A dedicated charity worker who has helped thousands of homeless, penniless and jobless people in Boston is to step down after 11 years.
John Marshall has announced he is to retire as chief executive officer of Centrepoint Outreach at the end of this month.
The ex-policeman, who spent 30 years with the force before retiring, took on the role at the homeless charity the very next day.
In those 11 years thousands have received food, clothing, bedding, furniture and help to find a home through the charity.
This period saw the demand for help from the charity’s centre, in Tunnard Street, rise from about 4,000 contacts a year to a whopping 12,000.
This is said to be down to two factors – the dramatic increase in the population here and the effects of the economic recession.
But while John says it is ‘with sadness’ that he ends his role when so many more people are homeless and in need of help – he leaves with the confidence that the charity can rise to new challenges.
“None of us should ever think these things could not happen to us,” said John. “I have met educated people who had everything, reduced to having nothing. Employment can disappear overnight, debts mount, relationships suffer and I have witnessed it happen to people from all walks of life and ages, even pensioners. Homelessness and then substance misuse can so easily follow.”
Speaking about the early days of his role 11 years ago, he said: “Then many clients were indigenous Bostonians living chaotic lives, lacking critical life skills and unable to stay in employment or manage their money, and a number of migrants from Portugal.
“Now the numbers have been swelled by the influx from Eastern Europe and Bostonians hit by the economic situation.”
He said he is expecting even more demand when welfare reform begins to hit home.
“The current clients predominantly from Poland, Latvia, Lithuania, Russia and the UK, share something in common with the Portuguese we were helping 11 years ago. This is the difficulties associated with job promises not materialising and being in a country without language skills, no access to benefits and little or no money to pay for life’s essentials, including a roof over their head.”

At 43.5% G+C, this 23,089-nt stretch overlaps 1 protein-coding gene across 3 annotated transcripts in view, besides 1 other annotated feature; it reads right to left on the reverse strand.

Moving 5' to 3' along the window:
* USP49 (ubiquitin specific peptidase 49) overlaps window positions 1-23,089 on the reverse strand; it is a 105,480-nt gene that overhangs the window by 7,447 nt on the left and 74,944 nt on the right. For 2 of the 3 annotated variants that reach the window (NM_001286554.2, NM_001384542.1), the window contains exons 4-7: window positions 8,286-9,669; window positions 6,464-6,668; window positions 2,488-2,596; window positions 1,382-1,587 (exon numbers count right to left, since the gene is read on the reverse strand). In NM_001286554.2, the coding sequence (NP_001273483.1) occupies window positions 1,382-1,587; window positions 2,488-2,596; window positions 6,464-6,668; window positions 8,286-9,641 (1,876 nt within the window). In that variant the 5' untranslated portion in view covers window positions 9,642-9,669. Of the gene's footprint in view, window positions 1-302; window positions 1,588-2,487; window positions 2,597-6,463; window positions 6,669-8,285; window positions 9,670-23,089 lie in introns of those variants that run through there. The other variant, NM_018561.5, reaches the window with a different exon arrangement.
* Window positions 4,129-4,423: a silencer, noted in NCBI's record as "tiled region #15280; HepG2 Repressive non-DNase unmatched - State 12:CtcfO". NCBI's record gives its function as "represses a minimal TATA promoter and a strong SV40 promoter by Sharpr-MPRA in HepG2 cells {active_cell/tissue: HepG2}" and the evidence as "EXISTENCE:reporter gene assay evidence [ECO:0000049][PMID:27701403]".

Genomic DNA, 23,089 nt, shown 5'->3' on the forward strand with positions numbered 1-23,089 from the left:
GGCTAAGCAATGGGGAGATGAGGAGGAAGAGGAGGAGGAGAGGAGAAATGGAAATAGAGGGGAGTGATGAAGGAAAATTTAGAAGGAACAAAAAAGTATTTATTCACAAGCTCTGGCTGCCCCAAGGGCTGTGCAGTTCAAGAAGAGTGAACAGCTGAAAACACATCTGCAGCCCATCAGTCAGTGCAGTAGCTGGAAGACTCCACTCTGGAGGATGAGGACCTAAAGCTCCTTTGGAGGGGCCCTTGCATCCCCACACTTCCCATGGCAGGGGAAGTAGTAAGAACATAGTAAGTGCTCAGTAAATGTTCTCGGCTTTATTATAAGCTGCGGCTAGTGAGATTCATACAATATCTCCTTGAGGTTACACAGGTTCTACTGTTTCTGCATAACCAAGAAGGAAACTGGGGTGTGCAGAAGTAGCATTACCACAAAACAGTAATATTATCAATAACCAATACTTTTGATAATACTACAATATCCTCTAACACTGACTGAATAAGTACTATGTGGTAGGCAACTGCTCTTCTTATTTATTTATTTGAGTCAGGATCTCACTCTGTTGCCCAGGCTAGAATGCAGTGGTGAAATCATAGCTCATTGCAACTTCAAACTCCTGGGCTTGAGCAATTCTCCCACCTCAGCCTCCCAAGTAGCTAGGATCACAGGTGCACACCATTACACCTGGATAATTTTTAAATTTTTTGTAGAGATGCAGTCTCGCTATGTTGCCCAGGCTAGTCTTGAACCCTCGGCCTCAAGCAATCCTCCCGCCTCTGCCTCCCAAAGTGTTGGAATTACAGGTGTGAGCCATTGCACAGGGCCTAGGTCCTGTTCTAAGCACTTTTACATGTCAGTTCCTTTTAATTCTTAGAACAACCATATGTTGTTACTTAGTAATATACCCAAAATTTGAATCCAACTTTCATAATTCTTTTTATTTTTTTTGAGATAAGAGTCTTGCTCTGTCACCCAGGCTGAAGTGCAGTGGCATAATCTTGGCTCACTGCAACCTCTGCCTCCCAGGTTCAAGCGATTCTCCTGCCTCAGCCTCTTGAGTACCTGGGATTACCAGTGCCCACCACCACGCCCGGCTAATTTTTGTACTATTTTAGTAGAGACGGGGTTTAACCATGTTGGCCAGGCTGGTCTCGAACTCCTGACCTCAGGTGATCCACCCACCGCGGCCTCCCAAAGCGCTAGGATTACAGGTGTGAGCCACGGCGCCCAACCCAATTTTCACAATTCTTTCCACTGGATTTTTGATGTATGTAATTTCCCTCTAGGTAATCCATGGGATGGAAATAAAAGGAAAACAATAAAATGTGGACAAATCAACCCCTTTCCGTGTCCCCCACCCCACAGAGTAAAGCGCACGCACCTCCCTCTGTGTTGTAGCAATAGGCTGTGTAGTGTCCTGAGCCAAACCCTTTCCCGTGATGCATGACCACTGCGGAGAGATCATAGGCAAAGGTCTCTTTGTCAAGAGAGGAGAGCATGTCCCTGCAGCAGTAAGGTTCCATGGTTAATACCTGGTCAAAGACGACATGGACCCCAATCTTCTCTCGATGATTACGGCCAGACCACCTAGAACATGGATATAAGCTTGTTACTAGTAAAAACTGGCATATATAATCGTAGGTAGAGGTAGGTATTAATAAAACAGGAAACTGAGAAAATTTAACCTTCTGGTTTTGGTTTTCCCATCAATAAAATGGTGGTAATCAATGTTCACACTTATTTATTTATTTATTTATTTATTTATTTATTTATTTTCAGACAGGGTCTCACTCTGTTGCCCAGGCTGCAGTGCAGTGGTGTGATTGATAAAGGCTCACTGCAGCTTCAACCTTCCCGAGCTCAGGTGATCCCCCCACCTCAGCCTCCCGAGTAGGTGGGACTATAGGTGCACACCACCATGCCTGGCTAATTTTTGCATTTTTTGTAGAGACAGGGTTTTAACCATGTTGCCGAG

Assistance offered has varied from tea and sympathy to officiating at a funeral service for a Polish man who died on the street, hundreds of miles from home, penniless, homeless and without any relatives to make arrangements for a dignified send-off.
Over the years John has felt rewarded by those who have been helped to turn their lives around and have come by to simply say thank you, or, in a few cases, do what they can to help others in the same situations they once found themselves in.
They have included a builder working near the centre who popped in to make a donation after receiving help to get back on his feet.
“It is so rewarding to hear from clients who have got out of their difficulties and have a home and work and are managing their lives,” said John.
“Not all visitors to the drop-in centre come in search of help. For many it’s a friendly place where they feel safe and are assured of a listening ear, a cuppa and a bun.
“But we always try to ensure cases of need are genuine.”
John, who was born in Wyberton and educated in Kirton, plans to carry on with voluntary work with suicide awareness training for the NHS and work for the Bible distribution charity, Gideons International. He also runs eight community websites.
Centrepoint Outreach was formed 20 years ago and is a stand-alone Boston-based charity whose main source of funding is from its own charity shop.
It also currently receives grant funding from Boston Borough Council, The Lloyds TSB Foundation, The Medlock Trust and the Evan Cornish Foundation.
There are four full-time staff, five part-timers, 35 volunteers and about 60 members or associate members of the charity.
The charity keeps a food stock, donated by businesses, individuals and schools, along with clothing, furniture and bedding.
It cannot provide a home for the homeless, but works with housing providers to find available shelters.
Rough sleepers can pick up a sleeping bag, blankets, hot water bottles and a hot drink in a flask for their nights outdoors. They can use washing and shower facilities at the drop-in centre.
During freezing temperatures, staff direct rough sleepers to a night shelter at the nearby Centenary Methodist chapel.
‘Contacts’ counted are the number of times someone has visited or called the charity for help. This can include repeat visit by the same individuals.